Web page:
Culturally diverse nurses will need sufficient education about U.S. norms in general and U.S. patient expectations specifically. Ensure that you have access to comprehensive training that prepares nurses from other countries for U.S. perceptions, body language, beliefs, customs, holiday observances, humor, religious beliefs and so forth.
When adequately prepared, culturally diverse nurses are strong contributors. They add years of experience as well as richness to the team and culturally relevant care for many patients. Imagine the bump you’ll get in patient satisfaction when a native speaker stops by to take a temp and explains things in the patient’s first language — just one less thing the patient must struggle with that day.
What is quality of care? It seems like a simple question, but the answer really depends on the culture or age of the person you ask.
A nurse might have difficulty informing a patient about their elevated blood pressure because the nurse doesn’t want to add to the patient's stress. The nurse might avoid speaking loudly to an elderly, hearing-impaired patient because the nurse may believe it is rude to raise your voice. Instead, the nurse “courteously” leans over and whispers the information into the patient’s ear — inadvertently violating a U.S. cultural and health care norm.
The same nurse may not identify an elderly patient with a walking device for physical therapy because the patient “looks good for his age.” It is more common for families in the nurse's culture to take elderly relatives into their homes and care for them than to stress independence or living alone.
With training, cultural norms can be changed. It’s not that nurses abandon their cultural norms. They alter them for their situation while also helping teammates understand the health care expectations and norms of patients from other cultures.
So, instead of speaking louder to be heard by elderly, hearing-impaired patients of certain cultures, you may choose to explore alternatives for your team members.
When issues arise
There will be misunderstandings, miscommunications and maybe even some malicious actions from time to time. Expect this, and you will be ready. Address it immediately. This is not the time to second-guess or make allowances — for anyone.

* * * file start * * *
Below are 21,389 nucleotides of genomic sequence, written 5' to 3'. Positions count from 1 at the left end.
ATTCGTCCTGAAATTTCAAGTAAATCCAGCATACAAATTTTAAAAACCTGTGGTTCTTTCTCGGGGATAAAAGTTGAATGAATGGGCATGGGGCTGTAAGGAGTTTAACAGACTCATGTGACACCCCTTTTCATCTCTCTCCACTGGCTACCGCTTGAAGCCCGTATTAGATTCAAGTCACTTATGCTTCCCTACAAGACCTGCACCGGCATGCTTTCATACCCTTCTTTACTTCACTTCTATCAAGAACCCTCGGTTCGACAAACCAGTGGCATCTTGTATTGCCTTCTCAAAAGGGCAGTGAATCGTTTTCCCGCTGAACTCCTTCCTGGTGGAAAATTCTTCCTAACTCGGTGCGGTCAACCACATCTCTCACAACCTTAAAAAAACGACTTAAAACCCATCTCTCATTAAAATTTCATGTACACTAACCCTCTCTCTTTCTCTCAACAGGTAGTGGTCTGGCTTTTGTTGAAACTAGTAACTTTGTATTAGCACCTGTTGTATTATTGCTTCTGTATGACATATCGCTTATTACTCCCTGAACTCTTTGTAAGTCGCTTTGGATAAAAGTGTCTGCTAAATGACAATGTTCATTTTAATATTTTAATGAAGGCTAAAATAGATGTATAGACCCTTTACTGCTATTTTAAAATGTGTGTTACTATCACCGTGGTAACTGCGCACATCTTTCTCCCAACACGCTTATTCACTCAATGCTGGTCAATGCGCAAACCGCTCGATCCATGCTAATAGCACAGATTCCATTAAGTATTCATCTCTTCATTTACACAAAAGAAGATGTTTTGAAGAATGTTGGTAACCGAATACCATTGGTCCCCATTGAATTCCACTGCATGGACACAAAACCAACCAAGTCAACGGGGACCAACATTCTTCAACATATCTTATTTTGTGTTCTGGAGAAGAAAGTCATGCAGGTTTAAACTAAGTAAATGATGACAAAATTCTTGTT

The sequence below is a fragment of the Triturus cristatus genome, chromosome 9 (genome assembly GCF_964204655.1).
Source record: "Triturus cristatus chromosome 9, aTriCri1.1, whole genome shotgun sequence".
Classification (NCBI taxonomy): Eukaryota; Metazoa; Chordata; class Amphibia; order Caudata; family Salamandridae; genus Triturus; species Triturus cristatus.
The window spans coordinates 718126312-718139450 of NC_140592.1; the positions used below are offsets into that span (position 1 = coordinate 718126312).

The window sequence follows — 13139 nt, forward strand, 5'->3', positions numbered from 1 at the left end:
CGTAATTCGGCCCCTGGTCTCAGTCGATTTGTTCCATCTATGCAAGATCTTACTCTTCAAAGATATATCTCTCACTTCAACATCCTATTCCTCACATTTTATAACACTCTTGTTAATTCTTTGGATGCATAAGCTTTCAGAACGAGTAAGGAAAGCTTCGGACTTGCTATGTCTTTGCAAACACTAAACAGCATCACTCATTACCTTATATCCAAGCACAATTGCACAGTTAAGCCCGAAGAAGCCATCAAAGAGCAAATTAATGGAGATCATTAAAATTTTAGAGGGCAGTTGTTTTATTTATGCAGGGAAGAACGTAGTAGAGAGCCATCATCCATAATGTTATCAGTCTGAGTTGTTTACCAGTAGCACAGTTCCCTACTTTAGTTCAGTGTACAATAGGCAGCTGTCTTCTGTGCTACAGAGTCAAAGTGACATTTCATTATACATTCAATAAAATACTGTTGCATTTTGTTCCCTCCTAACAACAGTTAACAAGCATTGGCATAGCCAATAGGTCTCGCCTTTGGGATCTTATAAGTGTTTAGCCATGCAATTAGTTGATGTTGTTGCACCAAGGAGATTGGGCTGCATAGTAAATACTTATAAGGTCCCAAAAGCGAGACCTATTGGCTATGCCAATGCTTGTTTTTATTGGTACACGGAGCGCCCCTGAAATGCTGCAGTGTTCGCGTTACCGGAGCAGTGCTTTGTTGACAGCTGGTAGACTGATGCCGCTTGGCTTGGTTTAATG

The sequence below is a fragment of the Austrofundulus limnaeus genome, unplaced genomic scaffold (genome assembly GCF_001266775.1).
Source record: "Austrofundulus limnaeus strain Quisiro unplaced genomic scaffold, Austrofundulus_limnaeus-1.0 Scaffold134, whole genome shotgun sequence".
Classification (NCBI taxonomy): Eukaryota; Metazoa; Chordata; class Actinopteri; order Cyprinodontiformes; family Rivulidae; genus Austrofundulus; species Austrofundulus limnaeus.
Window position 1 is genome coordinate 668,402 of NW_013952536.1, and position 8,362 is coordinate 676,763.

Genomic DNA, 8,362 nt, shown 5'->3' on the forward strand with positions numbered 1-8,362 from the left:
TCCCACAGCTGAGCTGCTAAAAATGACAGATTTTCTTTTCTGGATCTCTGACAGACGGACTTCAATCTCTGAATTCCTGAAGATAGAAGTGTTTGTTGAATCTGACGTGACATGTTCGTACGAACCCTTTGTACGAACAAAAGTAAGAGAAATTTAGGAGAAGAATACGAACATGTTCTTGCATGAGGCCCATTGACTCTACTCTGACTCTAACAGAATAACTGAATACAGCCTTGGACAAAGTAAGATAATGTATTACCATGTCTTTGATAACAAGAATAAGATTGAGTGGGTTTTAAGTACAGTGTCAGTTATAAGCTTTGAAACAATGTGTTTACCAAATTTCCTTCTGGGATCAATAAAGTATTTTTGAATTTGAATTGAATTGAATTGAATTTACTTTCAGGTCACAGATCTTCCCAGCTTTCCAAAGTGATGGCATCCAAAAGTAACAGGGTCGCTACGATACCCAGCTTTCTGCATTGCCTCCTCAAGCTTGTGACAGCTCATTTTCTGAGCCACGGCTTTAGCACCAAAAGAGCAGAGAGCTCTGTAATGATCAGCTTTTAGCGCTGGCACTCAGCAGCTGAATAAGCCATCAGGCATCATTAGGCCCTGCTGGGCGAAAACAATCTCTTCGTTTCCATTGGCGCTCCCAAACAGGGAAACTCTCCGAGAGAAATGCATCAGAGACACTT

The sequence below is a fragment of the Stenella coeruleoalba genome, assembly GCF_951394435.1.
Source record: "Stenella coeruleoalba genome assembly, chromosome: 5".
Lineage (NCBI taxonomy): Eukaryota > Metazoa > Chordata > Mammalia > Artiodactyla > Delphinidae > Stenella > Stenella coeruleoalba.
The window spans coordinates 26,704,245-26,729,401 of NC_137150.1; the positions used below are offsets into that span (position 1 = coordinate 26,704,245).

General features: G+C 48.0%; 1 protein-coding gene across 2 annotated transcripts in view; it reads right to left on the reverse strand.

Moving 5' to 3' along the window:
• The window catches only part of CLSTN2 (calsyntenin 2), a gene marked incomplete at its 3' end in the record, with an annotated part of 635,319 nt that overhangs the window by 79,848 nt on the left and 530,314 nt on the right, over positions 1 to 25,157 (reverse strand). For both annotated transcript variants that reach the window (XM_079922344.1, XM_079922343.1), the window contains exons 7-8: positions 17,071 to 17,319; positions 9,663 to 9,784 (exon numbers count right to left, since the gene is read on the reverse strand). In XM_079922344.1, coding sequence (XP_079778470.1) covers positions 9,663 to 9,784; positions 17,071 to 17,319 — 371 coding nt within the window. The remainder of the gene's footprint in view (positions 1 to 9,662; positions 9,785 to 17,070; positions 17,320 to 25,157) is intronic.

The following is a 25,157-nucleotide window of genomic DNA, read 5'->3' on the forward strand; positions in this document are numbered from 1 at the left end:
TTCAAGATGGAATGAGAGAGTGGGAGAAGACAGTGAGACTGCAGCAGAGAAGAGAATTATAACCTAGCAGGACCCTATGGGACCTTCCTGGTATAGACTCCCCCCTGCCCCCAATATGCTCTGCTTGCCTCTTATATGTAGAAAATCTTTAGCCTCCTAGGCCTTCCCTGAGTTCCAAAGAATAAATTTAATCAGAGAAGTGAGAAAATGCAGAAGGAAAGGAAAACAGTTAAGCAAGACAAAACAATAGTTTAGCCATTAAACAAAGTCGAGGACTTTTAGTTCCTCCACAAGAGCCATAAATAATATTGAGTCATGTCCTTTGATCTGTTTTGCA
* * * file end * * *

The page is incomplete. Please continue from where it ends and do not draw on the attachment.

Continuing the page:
A nurse of color once told the nurse's supervisor that a patient had made derogatory racial remarks while in the same room. The comments were not directed at the nurse but generally referenced people of the nurse's race. The supervisor thanked the nurse for bringing up the situation and then visited the patient, making it clear that that language wasn’t acceptable in the hospital. The nurse leader also counseled the nurse, advising that the patient would be talked with, and reported back after doing so.
If there was another nurse present in the patient’s room during this incident, I’d have suggested the leader counsel that nurse as well. It must be clear to everyone that issues will be resolved quickly.
A changing landscape
Today, 87 percent of RNs in care facilities are white, but that will change in the next five to 10 years as minority students, who now comprise 30 percent of the nurse-student population, graduate and enter the field.
Moreover, international nurses will be filling positions vacated by retiring nurses. The growing base of minority nurses mirrors the demographic shift in the U.S., where 37 percent of the population now belongs to an ethnic or racial minority. By 2049, they will be the majority.
The demographics of the primary health care consumer, people over age 65, will shift more slowly than those of the nursing staff. Nevertheless, this shift will ensure that diversity stays toward the top of the key issues list for most health care systems.
Shari Dingle Costantini, R.N., MBA, is CEO and founder of Avant Healthcare Professionals in Casselberry, Fla.
The opinions expressed by the author do not necessarily reflect the policy of the American Hospital Association.